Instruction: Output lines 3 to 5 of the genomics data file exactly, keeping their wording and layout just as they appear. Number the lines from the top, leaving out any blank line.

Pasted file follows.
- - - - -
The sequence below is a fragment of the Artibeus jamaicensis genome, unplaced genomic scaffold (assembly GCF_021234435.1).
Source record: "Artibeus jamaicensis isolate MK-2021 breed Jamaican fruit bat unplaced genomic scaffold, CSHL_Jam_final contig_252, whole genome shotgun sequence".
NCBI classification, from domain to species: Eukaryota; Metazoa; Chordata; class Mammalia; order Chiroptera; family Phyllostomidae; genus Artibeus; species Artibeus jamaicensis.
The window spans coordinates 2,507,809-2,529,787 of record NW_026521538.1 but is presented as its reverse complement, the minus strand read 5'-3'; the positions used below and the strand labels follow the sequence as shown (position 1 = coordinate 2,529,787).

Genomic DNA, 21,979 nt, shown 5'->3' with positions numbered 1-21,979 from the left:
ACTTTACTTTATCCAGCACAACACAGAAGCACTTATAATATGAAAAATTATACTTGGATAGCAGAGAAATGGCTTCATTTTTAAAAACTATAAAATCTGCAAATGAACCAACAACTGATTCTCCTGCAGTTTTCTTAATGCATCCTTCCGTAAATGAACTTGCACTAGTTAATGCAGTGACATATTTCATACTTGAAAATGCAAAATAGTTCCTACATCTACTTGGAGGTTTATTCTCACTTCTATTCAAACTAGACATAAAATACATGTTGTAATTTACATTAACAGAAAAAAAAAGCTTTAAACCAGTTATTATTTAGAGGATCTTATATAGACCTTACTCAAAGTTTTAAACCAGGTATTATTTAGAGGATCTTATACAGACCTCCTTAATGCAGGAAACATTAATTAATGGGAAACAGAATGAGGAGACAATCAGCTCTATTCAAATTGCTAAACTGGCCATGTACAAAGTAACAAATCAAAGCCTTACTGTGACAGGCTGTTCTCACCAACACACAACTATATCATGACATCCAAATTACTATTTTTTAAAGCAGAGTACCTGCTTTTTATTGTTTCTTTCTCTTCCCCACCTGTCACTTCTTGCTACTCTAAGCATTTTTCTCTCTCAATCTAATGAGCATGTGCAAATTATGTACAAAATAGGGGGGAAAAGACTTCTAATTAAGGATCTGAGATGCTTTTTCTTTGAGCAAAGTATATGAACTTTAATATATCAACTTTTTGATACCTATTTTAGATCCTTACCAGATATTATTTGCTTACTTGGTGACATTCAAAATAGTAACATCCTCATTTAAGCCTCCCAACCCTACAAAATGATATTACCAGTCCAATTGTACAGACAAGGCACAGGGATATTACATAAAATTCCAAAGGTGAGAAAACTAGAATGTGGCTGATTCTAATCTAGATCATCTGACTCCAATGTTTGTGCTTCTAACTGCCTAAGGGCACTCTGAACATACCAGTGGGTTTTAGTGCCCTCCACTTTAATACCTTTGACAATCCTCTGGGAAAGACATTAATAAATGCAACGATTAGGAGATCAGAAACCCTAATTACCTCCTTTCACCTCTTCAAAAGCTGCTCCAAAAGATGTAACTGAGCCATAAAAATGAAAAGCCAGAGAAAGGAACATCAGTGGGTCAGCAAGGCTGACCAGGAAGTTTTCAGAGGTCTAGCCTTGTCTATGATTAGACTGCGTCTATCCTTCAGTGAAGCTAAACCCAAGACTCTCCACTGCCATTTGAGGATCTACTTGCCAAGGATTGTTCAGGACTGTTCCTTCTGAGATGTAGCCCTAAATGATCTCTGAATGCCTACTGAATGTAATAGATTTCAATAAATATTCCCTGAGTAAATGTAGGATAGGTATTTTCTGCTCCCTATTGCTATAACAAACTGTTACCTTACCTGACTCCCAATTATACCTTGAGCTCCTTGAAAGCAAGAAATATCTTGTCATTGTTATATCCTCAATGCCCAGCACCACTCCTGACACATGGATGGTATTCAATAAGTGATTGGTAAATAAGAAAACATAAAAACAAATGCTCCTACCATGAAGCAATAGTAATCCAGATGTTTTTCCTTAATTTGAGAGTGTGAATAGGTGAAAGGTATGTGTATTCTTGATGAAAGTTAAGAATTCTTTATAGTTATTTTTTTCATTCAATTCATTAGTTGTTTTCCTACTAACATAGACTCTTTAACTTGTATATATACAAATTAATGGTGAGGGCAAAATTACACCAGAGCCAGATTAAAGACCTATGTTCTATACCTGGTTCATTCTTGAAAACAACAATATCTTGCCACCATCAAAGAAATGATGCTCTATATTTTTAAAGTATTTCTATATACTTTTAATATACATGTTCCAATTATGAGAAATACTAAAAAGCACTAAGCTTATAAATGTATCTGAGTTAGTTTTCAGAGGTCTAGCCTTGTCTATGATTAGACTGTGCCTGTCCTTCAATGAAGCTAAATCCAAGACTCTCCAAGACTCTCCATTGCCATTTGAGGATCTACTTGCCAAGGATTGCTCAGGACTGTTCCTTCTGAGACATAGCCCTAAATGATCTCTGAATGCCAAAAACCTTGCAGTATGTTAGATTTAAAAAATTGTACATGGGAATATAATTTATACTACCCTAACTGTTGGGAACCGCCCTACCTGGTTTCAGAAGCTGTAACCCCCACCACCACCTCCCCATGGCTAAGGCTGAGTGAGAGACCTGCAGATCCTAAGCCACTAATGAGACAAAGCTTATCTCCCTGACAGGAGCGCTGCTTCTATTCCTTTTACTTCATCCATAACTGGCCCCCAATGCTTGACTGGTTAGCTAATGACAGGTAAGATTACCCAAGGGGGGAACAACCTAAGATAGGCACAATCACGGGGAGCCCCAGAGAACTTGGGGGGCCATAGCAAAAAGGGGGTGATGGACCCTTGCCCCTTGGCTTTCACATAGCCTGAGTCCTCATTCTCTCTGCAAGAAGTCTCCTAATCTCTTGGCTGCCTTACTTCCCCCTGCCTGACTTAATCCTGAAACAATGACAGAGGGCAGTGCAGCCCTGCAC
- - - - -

NCBI classification, from domain to species: Eukaryota; Metazoa; Chordata; class Mammalia; order Chiroptera; family Phyllostomidae; genus Artibeus; species Artibeus jamaicensis.
The window spans coordinates 2,507,809-2,529,787 of record NW_026521538.1 but is presented as its reverse complement, the minus strand read 5'-3'; the positions used below and the strand labels follow the sequence as shown (position 1 = coordinate 2,529,787).

Genomic DNA, 21,979 nt, shown 5'->3' with positions numbered 1-21,979 from the left: